Friday, April 30, 2010

A Man Without A Movement

Andrew Sandlin writes a timely piece about movements and the pros and cons of being part of such. Christianity is not immune from such movements that create "inside circles" and "unenlightened outsiders." There are many within the church. Whether it's weight loss programs, homeschooling movements or theological movements, there are good and bad elements to each. Being on the outside has its pros and cons as well. As Sandlin states, though, "Being part of a movement may be comforting, but some of us are more interested in liberty than comfort." If it's liberty vs. expected conformity, which would you choose?

Sunday, April 25, 2010

Late Weekend Potpourri

Little time to think to myself, so I went to the freezer:

  • The kids found the box of Crayola chalk in the back of the car and proceeded to cover the entire back patio with drawing. Then it rained. Washed away chalk dust and wet chalk crayons.
  • It finally happened. I took my oldest son to the open space and it wasn't going very well until a gopher popped out of his hole a half dozen times. Then the godsend... the ever elusive California king snake crawled backward out of a hole. He found it and showed me. It changed his week.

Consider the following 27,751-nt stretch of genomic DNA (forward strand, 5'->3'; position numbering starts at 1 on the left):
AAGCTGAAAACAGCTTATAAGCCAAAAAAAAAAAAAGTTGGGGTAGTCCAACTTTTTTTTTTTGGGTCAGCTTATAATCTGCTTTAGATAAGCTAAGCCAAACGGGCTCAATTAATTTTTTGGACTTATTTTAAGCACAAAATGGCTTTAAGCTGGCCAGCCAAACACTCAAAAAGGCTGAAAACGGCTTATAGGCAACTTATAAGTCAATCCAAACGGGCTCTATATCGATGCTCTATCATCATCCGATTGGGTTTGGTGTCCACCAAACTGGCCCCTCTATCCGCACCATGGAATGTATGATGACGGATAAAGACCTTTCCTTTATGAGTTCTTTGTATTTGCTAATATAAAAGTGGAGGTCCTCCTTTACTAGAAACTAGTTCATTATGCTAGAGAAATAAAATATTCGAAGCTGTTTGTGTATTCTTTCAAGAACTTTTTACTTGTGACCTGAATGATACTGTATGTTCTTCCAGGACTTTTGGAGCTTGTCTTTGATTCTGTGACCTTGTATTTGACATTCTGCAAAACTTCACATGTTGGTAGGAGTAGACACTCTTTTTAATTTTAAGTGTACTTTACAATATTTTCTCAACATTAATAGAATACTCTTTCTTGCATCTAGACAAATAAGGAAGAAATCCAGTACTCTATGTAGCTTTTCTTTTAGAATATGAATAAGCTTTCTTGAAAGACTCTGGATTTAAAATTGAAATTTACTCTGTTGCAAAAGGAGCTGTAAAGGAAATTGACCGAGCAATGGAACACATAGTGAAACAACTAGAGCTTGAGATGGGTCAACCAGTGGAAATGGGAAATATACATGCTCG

• After we left the open space, I went to the pizza place to pick up the order. I knew absolutely nothing about it except Mrs. Scott's name. I ate it, though. Yum.
  • After moving, we've been unpacking. Found the espresso machine for that homemade brew. Sorry, Starbucks, I'll be a bit tardy until times come around again.
  • The side gate scrapes the concrete sidewalk. Solution: slice the bottom 1/4" off with a jigsaw.
  • Spring, spring, go away, come again another day. Today it was 85, the hottest day of the year so far with rain and cold coming tomorrow for a few days.
  • A yellow tupperware container for a certain product needed a refill, so I put in my car as a reminder. Somehow it made it to the back seat, where our two year old threw it past the face of our five year old, out his window and across traffic. I saw this unidentified flying object in my rear view mirror. It caused a global crackup in the car as I swung a U-ee to go pick it up. The trick was to open the door and pick it up as it appeared under the door without running it over.